The most common term for Protestant thinking about the ultimate goal of human life is the Kingdom of God. This is Jesus' term in the gospels for the establishment of God's reign on earth, evidenced in perfect harmony with God's will and in perfected human communities. The debate among Protestants is about when this Kingdom will be fully experienced—now in part? only at the end of the ages?—and how it will come to be—only by God's direct action in some future time, say through the return of Jesus Christ? in and through human efforts?
The earliest Protestant reformers believed they were living in the end times and that their reform of the Church would play a role in the imminent return of Christ. They expected human governments to keep sin in check enough to make possible the preaching of the Gospel, but they did not expect radical improvement in human societies.
John Calvin certainly did not expect a progressive spiral of history leading to some sort of utopia on earth. Humans would remain in an imperfect and fallen state until the end times. But Calvin's actions in Geneva clearly show that he also did not think human society would necessarily be some sort of chaotic dystopia. The church in Geneva was run by a consistory, which was a body that included both clergy and lay people (elders). One of the roles of the consistory was to advise the city council on how to make Geneva as just and godly a city as possible. Calvin advised the city council to regulate dress, parties, and the use of makeup by women. (The rigor of the "godly" standards of behavior for all Genevans is likely one cause for Calvin's expulsion from the city between 1538 and 1541.)
Calvin's cautiously optimistic prospects for society are based on his belief that, in order for God's providential plan to unfold, and for the elect to be saved, society must be functional enough for the Gospel to be preached and the sacraments to be celebrated. To facilitate enough social order for this to occur, part of God's grace was to send governments that, while never perfect and often very unjust, kept human depravity in check. Even the non-elect were endowed with conscience and will to live a (relatively) moral life.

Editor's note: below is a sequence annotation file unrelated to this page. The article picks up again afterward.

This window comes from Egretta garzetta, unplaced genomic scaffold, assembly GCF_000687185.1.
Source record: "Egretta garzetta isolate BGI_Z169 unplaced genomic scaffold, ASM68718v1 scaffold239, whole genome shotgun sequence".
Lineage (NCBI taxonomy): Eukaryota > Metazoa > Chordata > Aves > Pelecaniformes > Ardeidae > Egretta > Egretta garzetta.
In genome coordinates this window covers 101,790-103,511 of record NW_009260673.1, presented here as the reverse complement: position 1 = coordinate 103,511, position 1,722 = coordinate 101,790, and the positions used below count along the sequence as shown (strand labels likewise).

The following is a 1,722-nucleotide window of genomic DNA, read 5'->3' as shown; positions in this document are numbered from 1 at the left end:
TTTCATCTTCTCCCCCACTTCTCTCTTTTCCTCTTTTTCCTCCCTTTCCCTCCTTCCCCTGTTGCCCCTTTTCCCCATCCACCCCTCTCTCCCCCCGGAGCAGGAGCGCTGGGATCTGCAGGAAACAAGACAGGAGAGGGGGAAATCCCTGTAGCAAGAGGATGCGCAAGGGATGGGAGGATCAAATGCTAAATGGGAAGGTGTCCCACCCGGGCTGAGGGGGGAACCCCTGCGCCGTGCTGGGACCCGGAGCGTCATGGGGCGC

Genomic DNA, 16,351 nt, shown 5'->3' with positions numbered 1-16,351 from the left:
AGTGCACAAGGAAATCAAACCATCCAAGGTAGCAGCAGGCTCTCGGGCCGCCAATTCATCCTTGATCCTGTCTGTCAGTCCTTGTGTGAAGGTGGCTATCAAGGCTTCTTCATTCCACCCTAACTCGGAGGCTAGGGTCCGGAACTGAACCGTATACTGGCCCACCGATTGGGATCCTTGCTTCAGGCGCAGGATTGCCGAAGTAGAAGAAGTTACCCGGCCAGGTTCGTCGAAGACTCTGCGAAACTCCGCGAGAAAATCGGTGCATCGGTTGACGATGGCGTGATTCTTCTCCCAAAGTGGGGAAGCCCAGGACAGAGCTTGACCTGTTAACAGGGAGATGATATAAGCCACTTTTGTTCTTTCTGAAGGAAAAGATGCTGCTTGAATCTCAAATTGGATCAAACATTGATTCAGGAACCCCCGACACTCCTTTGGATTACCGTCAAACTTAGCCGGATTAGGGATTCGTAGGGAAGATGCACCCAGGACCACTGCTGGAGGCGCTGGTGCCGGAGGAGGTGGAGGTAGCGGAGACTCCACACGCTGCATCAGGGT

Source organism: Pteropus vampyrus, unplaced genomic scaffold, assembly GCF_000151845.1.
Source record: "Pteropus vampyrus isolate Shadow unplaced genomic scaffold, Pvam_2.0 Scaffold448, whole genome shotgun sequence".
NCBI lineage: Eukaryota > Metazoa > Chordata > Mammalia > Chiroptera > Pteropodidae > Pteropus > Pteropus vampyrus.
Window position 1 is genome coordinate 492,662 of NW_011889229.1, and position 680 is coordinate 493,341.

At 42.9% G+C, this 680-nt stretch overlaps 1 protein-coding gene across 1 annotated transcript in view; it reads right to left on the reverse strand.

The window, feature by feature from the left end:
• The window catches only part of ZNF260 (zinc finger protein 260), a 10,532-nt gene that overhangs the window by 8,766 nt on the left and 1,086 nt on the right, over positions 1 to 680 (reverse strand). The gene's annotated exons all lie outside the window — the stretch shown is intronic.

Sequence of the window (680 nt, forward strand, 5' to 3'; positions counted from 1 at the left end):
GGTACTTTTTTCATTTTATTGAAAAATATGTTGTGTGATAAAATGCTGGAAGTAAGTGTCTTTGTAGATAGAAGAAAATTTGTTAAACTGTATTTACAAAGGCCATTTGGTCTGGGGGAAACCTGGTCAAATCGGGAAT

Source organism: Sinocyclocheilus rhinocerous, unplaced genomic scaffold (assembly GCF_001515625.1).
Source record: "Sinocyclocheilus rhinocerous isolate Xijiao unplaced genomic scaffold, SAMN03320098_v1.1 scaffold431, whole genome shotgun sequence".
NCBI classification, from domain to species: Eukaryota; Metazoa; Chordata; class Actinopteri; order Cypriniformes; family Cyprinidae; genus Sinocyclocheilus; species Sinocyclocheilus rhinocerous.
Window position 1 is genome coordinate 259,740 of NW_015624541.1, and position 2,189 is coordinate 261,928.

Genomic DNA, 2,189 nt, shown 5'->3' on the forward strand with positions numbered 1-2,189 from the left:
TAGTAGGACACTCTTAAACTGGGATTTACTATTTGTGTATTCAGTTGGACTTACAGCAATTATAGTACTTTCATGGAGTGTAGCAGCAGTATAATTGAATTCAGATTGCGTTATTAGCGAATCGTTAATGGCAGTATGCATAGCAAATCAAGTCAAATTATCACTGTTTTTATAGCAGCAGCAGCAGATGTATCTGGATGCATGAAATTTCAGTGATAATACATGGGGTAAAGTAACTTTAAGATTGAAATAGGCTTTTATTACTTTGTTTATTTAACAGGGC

Some Anabaptists have believed that one of the duties of the Church is to model for the rest of society what the Kingdom of God is like, thus they have historically been less likely to cooperate with what they perceive to be a fallen society. In a most extreme understanding, like the Amish, they separate entirely, rejecting the norms of an ungodly world. Others might resist the pressures of government as conscientious objectors, refusing to vote or take oaths in a court of law, etc.
During the 19th century many American Protestants interpreted the singular reference in the Book of Revelation to a thousand-year (millennial) reign of Christ in such a way that they believed that Christ would return to rule on earth before the saved are gathered into heaven. This interpretation is called "post-millennialism," literally "after the millennium." The task of Christians then was to prepare for this coming of the Kingdom of God by making the earth a worthy place for Christ's return. This led to times in the history of Protestant churches when they have been slightly more optimistic about the prospects and purpose of building a good society. For instance, many of the reforms of the Progressive Era in the United States (1890s to 1920s) were led or undertaken with great participation by Presbyterians. Such reforms included temperance, women's suffrage, prison reform, and educational reform. Perhaps the culmination of Presbyterian Progressive energies came in the Presbyterian Woodrow Wilson (1856-1924), who, as President of the United States, entered World War I in part because he believed a victory over Germany could end all wars. He also invested great effort in the founding of the League of Nations. (Though he did not succeed in getting the United States Senate to ratify it, the League was a forerunner of the United Nations, established after World War II.) He believed that an international body dedicated to dialogue and diplomacy could greatly improve international cooperation.
One writer on the possibilities for society from the Reformed tradition who remained perhaps closer to Calvin's thought was Reinhold Niebuhr (1892-1971), who grew up German Reformed. Niebuhr's view of society was informed by a Calvinistic view of human nature as sinful at its core, and thus the real possibilities of establishing a perfect human society were very limited. In his classic work Moral Man and Immoral Society (1932) he argues that even when individuals act selflessly, their actions are almost always in the service of a group that is acting selfishly. This is true of nations, classes, and races. His blueprint for creating a "just enough" society (a truly just society was humanly impossible) through the practice of non-violent resistance was influential on the civil rights movement. His tone of cautious optimism (we can and should do better, but we will never do very well) recapitulates the tone of Calvin's efforts in Geneva.